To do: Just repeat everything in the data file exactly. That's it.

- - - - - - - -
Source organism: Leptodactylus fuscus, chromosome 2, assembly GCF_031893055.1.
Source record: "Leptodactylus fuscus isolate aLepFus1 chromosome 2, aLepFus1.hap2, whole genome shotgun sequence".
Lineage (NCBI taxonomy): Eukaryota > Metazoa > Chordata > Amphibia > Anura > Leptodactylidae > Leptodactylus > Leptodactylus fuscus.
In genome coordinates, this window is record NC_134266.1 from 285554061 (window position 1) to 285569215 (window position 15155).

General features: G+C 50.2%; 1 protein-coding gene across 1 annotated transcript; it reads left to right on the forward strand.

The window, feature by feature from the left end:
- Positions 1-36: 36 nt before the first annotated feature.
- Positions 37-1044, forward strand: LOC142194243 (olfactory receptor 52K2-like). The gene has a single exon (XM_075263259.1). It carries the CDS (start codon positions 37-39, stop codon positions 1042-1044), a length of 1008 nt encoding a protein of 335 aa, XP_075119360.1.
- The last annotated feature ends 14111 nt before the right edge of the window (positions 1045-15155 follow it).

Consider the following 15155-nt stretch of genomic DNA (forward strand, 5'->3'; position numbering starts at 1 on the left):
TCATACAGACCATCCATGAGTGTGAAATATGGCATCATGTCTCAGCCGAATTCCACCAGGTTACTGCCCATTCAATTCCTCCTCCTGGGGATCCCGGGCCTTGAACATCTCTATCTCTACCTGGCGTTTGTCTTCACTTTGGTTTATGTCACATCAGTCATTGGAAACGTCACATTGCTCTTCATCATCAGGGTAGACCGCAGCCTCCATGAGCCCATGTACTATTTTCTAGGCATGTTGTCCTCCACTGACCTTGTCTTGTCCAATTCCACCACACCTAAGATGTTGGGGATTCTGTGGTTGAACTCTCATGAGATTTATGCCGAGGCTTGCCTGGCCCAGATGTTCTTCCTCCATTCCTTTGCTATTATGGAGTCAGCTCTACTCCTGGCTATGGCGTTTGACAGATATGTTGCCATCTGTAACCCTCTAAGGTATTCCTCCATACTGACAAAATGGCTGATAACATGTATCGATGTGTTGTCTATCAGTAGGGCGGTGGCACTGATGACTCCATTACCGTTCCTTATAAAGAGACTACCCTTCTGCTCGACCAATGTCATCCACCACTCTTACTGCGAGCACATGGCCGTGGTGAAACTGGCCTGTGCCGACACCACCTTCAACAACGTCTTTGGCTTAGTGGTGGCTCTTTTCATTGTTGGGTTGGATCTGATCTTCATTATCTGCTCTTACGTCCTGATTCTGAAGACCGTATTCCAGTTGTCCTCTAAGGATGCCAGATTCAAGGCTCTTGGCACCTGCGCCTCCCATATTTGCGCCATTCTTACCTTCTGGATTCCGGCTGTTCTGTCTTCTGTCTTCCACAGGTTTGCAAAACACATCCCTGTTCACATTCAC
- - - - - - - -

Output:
Source organism: Leptodactylus fuscus, chromosome 2, assembly GCF_031893055.1.
Source record: "Leptodactylus fuscus isolate aLepFus1 chromosome 2, aLepFus1.hap2, whole genome shotgun sequence".
Lineage (NCBI taxonomy): Eukaryota > Metazoa > Chordata > Amphibia > Anura > Leptodactylidae > Leptodactylus > Leptodactylus fuscus.
In genome coordinates, this window is record NC_134266.1 from 285554061 (window position 1) to 285569215 (window position 15155).

General features: G+C 50.2%; 1 protein-coding gene across 1 annotated transcript; it reads left to right on the forward strand.

The window, feature by feature from the left end:
- Positions 1-36: 36 nt before the first annotated feature.
- Positions 37-1044, forward strand: LOC142194243 (olfactory receptor 52K2-like). The gene has a single exon (XM_075263259.1). It carries the CDS (start codon positions 37-39, stop codon positions 1042-1044), a length of 1008 nt encoding a protein of 335 aa, XP_075119360.1.
- The last annotated feature ends 14111 nt before the right edge of the window (positions 1045-15155 follow it).

Consider the following 15155-nt stretch of genomic DNA (forward strand, 5'->3'; position numbering starts at 1 on the left):
TCATACAGACCATCCATGAGTGTGAAATATGGCATCATGTCTCAGCCGAATTCCACCAGGTTACTGCCCATTCAATTCCTCCTCCTGGGGATCCCGGGCCTTGAACATCTCTATCTCTACCTGGCGTTTGTCTTCACTTTGGTTTATGTCACATCAGTCATTGGAAACGTCACATTGCTCTTCATCATCAGGGTAGACCGCAGCCTCCATGAGCCCATGTACTATTTTCTAGGCATGTTGTCCTCCACTGACCTTGTCTTGTCCAATTCCACCACACCTAAGATGTTGGGGATTCTGTGGTTGAACTCTCATGAGATTTATGCCGAGGCTTGCCTGGCCCAGATGTTCTTCCTCCATTCCTTTGCTATTATGGAGTCAGCTCTACTCCTGGCTATGGCGTTTGACAGATATGTTGCCATCTGTAACCCTCTAAGGTATTCCTCCATACTGACAAAATGGCTGATAACATGTATCGATGTGTTGTCTATCAGTAGGGCGGTGGCACTGATGACTCCATTACCGTTCCTTATAAAGAGACTACCCTTCTGCTCGACCAATGTCATCCACCACTCTTACTGCGAGCACATGGCCGTGGTGAAACTGGCCTGTGCCGACACCACCTTCAACAACGTCTTTGGCTTAGTGGTGGCTCTTTTCATTGTTGGGTTGGATCTGATCTTCATTATCTGCTCTTACGTCCTGATTCTGAAGACCGTATTCCAGTTGTCCTCTAAGGATGCCAGATTCAAGGCTCTTGGCACCTGCGCCTCCCATATTTGCGCCATTCTTACCTTCTGGATTCCGGCTGTTCTGTCTTCTGTCTTCCACAGGTTTGCAAAACACATCCCTGTTCACATTCAC